Have you ever had a small detail like this one diminish your appreciation for a film that otherwise enthralled you?

 What’s the thing you remember the most about Brad and Angie’s film?

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Reader Comments (18)

I think we need to the orignal cut.

June 10, 2015 | Unregistered CommenterMARK

When it comes to marital hitman/woman hijinks, I prefer "Prizzi's Honor."

June 10, 2015 | Unregistered Commenterrick gould

rick gould: But Prizzi's Honour is SO SLOPPY, especially in the ending. They set up Kathleen Turner's character as this expert shot and then, without Jack's character doing ANYTHING to throw off her aim OR even rekindle the spark, she misses at POINT BLANK RANGE. And in such a plot oriented movie, you can't really do that. Mr. and Mrs. Smith doesn't have a moment like that so, for me, it wins almost by default. (Prizzi's Honour: C. Mr. and Mrs. Smith: B-.)

June 10, 2015 | Unregistered CommenterVolvagia

Horrible film, i mean, best looking couple ever can't help the fack the film is empty, c'est la vie! Waste of time. And yes please, take to the first place in Bogota that has fans on the ceiling, cus its just that hot! According to the all knowing hollywood eye! This is how stereotypes get created and reinforced. Thanks hollywood for making your fan mindless freaks!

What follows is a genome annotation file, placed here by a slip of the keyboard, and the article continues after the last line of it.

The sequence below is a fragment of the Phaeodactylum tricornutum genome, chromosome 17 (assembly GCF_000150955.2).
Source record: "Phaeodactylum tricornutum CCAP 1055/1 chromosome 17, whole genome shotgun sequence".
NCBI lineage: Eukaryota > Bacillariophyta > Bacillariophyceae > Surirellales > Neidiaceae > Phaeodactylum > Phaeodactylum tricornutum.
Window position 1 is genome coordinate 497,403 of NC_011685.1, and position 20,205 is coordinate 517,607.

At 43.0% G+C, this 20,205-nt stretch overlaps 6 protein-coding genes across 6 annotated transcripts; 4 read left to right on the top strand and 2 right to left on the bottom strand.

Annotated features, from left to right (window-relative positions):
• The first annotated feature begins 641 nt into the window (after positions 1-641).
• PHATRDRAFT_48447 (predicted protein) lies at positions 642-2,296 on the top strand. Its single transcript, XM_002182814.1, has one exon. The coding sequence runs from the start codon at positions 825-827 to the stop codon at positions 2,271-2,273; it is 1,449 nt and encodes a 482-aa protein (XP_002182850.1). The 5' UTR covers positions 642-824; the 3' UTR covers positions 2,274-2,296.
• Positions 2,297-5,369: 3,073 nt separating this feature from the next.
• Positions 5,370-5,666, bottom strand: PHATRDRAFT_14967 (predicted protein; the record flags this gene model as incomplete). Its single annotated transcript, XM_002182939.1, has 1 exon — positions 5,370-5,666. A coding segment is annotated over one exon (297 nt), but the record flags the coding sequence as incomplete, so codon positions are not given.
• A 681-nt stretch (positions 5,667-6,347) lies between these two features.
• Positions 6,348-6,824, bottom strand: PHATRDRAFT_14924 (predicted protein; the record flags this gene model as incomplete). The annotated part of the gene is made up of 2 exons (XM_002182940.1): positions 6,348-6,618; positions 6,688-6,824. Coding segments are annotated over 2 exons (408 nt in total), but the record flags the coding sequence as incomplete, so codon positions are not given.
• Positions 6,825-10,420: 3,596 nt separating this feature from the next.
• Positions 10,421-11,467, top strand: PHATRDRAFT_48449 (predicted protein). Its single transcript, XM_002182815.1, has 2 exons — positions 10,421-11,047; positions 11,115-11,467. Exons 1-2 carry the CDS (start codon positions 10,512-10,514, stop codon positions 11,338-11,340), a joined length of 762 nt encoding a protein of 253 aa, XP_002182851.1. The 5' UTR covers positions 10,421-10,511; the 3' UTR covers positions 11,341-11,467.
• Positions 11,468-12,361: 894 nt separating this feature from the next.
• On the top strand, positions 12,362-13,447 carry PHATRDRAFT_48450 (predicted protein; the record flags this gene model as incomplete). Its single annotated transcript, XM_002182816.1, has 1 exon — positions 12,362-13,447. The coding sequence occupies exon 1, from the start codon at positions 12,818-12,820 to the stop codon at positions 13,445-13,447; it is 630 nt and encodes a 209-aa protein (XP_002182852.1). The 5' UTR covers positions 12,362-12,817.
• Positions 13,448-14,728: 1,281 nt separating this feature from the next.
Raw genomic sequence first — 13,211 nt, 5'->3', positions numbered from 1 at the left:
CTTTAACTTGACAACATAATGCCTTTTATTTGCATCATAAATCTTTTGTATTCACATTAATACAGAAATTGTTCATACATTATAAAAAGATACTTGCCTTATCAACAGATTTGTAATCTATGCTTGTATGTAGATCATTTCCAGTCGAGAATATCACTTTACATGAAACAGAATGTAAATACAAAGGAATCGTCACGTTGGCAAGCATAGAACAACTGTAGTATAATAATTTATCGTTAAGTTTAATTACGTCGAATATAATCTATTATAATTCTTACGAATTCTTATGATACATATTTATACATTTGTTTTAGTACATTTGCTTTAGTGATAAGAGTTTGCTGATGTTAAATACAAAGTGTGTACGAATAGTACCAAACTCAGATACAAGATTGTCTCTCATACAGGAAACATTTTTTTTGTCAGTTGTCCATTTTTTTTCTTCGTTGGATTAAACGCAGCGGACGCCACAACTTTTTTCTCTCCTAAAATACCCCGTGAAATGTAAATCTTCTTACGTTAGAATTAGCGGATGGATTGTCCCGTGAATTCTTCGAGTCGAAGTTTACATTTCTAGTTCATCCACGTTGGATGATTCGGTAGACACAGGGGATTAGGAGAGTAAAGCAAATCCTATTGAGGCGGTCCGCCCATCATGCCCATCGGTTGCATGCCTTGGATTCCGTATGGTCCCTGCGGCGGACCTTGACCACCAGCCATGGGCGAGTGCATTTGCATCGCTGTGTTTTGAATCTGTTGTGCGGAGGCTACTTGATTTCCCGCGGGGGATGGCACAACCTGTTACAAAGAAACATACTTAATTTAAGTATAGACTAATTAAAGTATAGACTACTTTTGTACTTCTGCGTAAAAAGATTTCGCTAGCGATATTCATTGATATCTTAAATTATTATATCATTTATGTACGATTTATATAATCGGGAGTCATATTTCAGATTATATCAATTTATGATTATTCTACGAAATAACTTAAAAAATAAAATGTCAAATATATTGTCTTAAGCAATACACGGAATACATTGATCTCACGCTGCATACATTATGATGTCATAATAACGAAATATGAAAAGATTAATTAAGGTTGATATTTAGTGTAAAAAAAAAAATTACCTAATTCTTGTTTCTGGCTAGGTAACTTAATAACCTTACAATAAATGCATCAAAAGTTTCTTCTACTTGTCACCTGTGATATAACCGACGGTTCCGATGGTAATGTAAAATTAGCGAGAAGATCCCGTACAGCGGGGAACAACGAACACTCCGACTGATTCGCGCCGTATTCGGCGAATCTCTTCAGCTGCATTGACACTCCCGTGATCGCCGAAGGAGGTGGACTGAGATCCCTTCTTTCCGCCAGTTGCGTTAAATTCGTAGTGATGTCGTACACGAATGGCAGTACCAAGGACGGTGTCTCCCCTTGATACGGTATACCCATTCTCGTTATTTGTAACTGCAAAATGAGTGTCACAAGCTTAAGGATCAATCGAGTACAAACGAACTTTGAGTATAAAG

June 10, 2015 | Unregistered CommenterJulia Goolia

Oh boy, I prefer Prizzi's Honor to almost anything else.

June 10, 2015 | Unregistered CommenterPeggy Sue

The thing I remember most about this movie is that I wanted to see Batman Begins for like the 5th time (it came out June 15th!) but my friends insisted on seeing this instead. I still wish I had seen Batman Begins...

June 10, 2015 | Unregistered Commentercatbaskets

Yes, I remember seeing this too. There was a palpable excitement in the theater because of all the tabloid drama and the fact that two stars of this caliber were playing off each other.